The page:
ministry [ imenica ]
Generiši izgovor

ETYM Latin ministerium. Related to Minister, Mystery a trade.
A government department under the direction of a minister.
Religious ministers collectively (especially Presbyterian).
The building where the business of a government ministry is transacted.

rection [ imenica ]
Generiši izgovor

reign [ imenica ]
Generiši izgovor

ETYM Old Eng. regne, Old Fren. reigne, regne, French rčgne, from Latin regnum, from rex, regis, a king, from regere to guide, rule. Related to Regal, Regimen.
(Homonym: rain, rein).
A period during which something or somebody is dominant or powerful.
Royal authority; the dominion of a monarch; SYN. sovereignty.
The period during which a monarch is sovereign.

rule [ imenica ]
Generiši izgovor

ETYM Old Eng. reule, riule, Old Fren. riule, reule, French régle, from Latin regula a ruler, rule, model, from regere, rectum, to lead straight, to direct. Related to Right, Regular.
A systematic body of regulations defining the way of life of members of a religious order.
A principle or condition that customarily governs behavior; SYN. regulation.
A rule describing (or prescribing) a linguistic practice; SYN. linguistic rule.
Prescribed guide for conduct or action; SYN. prescript.
Directions that define the way a game or sport is to be conducted.
(Mathematics) A standard procedure for solving a class of problems; SYN. formula.
The duration of a monarch's or government's power.
A strip of wood or metal or plastic with a straight edge that is used for drawing straight lines and measuring lengths; SYN. ruler.

sarkar [ imenica ]
Generiši izgovor

(term used in South Asia) person who is in authority (such as a landowner)

sirkar [ imenica {arhaično, zastarelo} ]
Generiši izgovor

state [ imenica ]
Generiši izgovor

A politically organized body of people under a single government; SYN. nation, country, land, commonwealth, res publica, body politic.
The territory occupied by one of the constituent administrative districts of a nation; SYN. province.
The group of people comprising the government of a sovereign state
The way something is with respect to its main attributes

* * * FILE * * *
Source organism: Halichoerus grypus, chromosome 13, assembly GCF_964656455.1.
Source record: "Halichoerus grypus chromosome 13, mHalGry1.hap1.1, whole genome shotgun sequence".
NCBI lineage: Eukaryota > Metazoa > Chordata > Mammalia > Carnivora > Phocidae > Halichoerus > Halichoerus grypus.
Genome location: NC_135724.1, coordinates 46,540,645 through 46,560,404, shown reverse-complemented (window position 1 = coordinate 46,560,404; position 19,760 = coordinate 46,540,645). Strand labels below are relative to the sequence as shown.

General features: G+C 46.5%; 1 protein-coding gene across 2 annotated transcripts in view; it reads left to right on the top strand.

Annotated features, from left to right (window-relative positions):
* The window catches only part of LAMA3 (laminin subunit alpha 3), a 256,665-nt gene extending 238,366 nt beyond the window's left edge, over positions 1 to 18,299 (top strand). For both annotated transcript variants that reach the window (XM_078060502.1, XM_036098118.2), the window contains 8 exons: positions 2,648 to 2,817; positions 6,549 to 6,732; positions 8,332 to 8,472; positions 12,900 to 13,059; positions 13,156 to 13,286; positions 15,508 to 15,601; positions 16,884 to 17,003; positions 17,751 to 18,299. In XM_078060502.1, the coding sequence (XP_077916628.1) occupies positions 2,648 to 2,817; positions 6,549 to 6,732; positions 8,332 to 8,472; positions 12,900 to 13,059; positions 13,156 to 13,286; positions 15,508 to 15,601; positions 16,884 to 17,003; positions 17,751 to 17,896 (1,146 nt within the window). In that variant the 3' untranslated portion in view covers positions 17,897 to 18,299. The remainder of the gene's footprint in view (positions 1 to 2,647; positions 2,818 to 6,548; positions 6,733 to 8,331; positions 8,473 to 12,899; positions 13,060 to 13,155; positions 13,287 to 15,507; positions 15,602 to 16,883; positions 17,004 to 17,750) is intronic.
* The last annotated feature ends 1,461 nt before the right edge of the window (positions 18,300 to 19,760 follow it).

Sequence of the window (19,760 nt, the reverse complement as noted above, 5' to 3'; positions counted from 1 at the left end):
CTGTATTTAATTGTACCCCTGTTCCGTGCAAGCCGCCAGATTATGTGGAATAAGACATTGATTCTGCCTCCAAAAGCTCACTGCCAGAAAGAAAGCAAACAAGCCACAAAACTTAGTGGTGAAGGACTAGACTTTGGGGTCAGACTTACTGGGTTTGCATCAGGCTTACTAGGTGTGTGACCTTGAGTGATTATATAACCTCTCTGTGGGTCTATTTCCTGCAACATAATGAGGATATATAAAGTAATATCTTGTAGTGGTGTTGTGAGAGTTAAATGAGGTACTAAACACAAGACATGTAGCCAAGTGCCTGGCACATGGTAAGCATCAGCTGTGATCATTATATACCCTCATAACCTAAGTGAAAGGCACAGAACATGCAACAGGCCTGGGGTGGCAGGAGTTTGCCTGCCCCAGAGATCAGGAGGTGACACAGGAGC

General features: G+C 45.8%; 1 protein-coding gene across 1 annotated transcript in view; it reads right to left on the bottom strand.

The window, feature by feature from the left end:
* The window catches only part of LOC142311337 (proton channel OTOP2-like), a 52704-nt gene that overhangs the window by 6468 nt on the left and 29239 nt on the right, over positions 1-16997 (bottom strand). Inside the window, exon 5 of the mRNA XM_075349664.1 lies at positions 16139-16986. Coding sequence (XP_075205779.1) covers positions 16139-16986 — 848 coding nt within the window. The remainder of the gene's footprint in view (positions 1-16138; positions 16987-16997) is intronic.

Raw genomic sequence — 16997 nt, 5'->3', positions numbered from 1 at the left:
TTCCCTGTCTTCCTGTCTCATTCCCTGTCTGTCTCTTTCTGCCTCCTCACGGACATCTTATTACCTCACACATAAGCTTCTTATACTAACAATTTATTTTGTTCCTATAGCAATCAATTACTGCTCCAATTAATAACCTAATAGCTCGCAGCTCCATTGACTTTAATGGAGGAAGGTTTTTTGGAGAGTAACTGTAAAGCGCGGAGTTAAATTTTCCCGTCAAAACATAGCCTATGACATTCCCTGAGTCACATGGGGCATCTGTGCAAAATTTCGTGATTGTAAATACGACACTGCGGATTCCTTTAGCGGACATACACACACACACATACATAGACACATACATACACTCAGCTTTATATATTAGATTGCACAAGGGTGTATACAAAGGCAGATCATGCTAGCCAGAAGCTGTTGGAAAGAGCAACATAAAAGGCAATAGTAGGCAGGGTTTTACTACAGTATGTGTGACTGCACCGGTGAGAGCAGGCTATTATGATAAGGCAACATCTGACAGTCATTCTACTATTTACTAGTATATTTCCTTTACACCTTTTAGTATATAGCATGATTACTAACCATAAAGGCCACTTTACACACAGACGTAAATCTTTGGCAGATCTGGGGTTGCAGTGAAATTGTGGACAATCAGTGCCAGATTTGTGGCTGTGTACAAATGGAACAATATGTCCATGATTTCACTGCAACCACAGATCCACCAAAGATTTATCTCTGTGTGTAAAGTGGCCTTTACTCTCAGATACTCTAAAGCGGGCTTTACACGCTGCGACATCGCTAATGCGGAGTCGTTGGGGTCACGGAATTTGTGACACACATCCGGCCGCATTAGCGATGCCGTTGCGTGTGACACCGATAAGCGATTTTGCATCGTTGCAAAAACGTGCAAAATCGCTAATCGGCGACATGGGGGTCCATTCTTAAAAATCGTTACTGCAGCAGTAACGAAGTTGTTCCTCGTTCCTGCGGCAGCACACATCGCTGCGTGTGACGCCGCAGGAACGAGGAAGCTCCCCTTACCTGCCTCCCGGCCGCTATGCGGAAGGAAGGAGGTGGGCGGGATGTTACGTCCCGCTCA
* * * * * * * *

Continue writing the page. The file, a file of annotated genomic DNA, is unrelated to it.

(Informal) A state of depression or agitation
Territory that forms its own domestic and foreign policy, acting through laws that are typically decided by a government and carried out, by force if necessary, by agents of that government. It can be argued that growth of regional international bodies such as the European Union (formerly the European Community) means that states no longer enjoy absolute sovereignty.
Although most states are members of the United Nations, this is not a completely reliable criterion: some are not members by choice, like Switzerland; some have been deliberately excluded, like Taiwan; and some are members but do not enjoy complete national sovereignty. The classic definition of a state is given by R M MacIver (The Modern State 1926): “An association which, acting through law as promulgated by a government endowed to this end with coercive power, maintains within a community territorially demarcated the universal external conditions of social order.” There are four essential elements in this definition: that people have formed an association to create and preserve social order; that the community comprising the state is clearly defined in territorial terms; that the government representing the people acts according to promulgated laws; and that it has power to enforce these laws.
Today, the state is seen as the nation state so that any community that has absolute sovereignty over a specific area is a state. Thus the so-called states of the us, which are to some degree subject to the will of the federal government, are not states in international terms, nor are colonial or similar possessions, which, too, are subject to an overriding authority.